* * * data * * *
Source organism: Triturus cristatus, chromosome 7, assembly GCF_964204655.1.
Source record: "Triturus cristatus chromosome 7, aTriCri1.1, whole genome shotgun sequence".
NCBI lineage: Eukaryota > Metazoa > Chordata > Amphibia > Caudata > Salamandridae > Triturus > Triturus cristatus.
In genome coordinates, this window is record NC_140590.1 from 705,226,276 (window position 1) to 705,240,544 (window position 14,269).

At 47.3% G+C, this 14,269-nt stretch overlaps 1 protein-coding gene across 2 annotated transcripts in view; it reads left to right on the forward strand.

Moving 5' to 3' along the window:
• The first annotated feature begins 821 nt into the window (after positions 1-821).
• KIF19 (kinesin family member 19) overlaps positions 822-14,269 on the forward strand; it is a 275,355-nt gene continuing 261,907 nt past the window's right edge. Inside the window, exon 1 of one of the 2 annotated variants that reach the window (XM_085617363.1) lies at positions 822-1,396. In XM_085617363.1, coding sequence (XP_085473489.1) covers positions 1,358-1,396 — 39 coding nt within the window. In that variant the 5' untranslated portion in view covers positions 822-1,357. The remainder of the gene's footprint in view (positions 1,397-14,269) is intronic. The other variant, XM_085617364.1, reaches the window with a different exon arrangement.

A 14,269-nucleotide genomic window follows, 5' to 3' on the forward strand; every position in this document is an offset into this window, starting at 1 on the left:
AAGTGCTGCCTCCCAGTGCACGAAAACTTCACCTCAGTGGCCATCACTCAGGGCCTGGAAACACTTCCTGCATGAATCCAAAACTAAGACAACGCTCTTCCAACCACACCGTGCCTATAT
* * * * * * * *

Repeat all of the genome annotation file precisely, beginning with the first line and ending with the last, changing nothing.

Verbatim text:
Source organism: Triturus cristatus, chromosome 7, assembly GCF_964204655.1.
Source record: "Triturus cristatus chromosome 7, aTriCri1.1, whole genome shotgun sequence".
NCBI lineage: Eukaryota > Metazoa > Chordata > Amphibia > Caudata > Salamandridae > Triturus > Triturus cristatus.
In genome coordinates, this window is record NC_140590.1 from 705,226,276 (window position 1) to 705,240,544 (window position 14,269).

At 47.3% G+C, this 14,269-nt stretch overlaps 1 protein-coding gene across 2 annotated transcripts in view; it reads left to right on the forward strand.

Moving 5' to 3' along the window:
• The first annotated feature begins 821 nt into the window (after positions 1-821).
• KIF19 (kinesin family member 19) overlaps positions 822-14,269 on the forward strand; it is a 275,355-nt gene continuing 261,907 nt past the window's right edge. Inside the window, exon 1 of one of the 2 annotated variants that reach the window (XM_085617363.1) lies at positions 822-1,396. In XM_085617363.1, coding sequence (XP_085473489.1) covers positions 1,358-1,396 — 39 coding nt within the window. In that variant the 5' untranslated portion in view covers positions 822-1,357. The remainder of the gene's footprint in view (positions 1,397-14,269) is intronic. The other variant, XM_085617364.1, reaches the window with a different exon arrangement.

A 14,269-nucleotide genomic window follows, 5' to 3' on the forward strand; every position in this document is an offset into this window, starting at 1 on the left:
AAGTGCTGCCTCCCAGTGCACGAAAACTTCACCTCAGTGGCCATCACTCAGGGCCTGGAAACACTTCCTGCATGAATCCAAAACTAAGACAACGCTCTTCCAACCACACCGTGCCTATAT